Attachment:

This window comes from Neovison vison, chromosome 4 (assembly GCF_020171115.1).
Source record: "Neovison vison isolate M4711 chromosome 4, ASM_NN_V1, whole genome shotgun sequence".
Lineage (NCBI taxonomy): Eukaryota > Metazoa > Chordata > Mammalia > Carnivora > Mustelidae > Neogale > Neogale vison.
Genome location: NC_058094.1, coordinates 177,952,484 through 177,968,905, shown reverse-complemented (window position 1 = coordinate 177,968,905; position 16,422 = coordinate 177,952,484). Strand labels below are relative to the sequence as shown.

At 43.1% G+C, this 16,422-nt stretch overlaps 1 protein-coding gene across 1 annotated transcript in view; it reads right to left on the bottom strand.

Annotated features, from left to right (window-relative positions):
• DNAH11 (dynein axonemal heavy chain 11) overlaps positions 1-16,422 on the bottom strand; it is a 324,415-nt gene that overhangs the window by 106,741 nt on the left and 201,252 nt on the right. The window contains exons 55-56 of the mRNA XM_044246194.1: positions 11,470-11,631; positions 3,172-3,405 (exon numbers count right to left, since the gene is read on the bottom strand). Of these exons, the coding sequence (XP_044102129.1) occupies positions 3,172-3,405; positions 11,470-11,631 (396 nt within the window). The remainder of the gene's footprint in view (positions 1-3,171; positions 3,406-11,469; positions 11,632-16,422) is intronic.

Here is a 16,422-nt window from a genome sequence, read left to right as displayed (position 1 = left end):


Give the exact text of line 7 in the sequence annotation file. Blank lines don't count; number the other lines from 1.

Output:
• DNAH11 (dynein axonemal heavy chain 11) overlaps positions 1-16,422 on the bottom strand; it is a 324,415-nt gene that overhangs the window by 106,741 nt on the left and 201,252 nt on the right. The window contains exons 55-56 of the mRNA XM_044246194.1: positions 11,470-11,631; positions 3,172-3,405 (exon numbers count right to left, since the gene is read on the bottom strand). Of these exons, the coding sequence (XP_044102129.1) occupies positions 3,172-3,405; positions 11,470-11,631 (396 nt within the window). The remainder of the gene's footprint in view (positions 1-3,171; positions 3,406-11,469; positions 11,632-16,422) is intronic.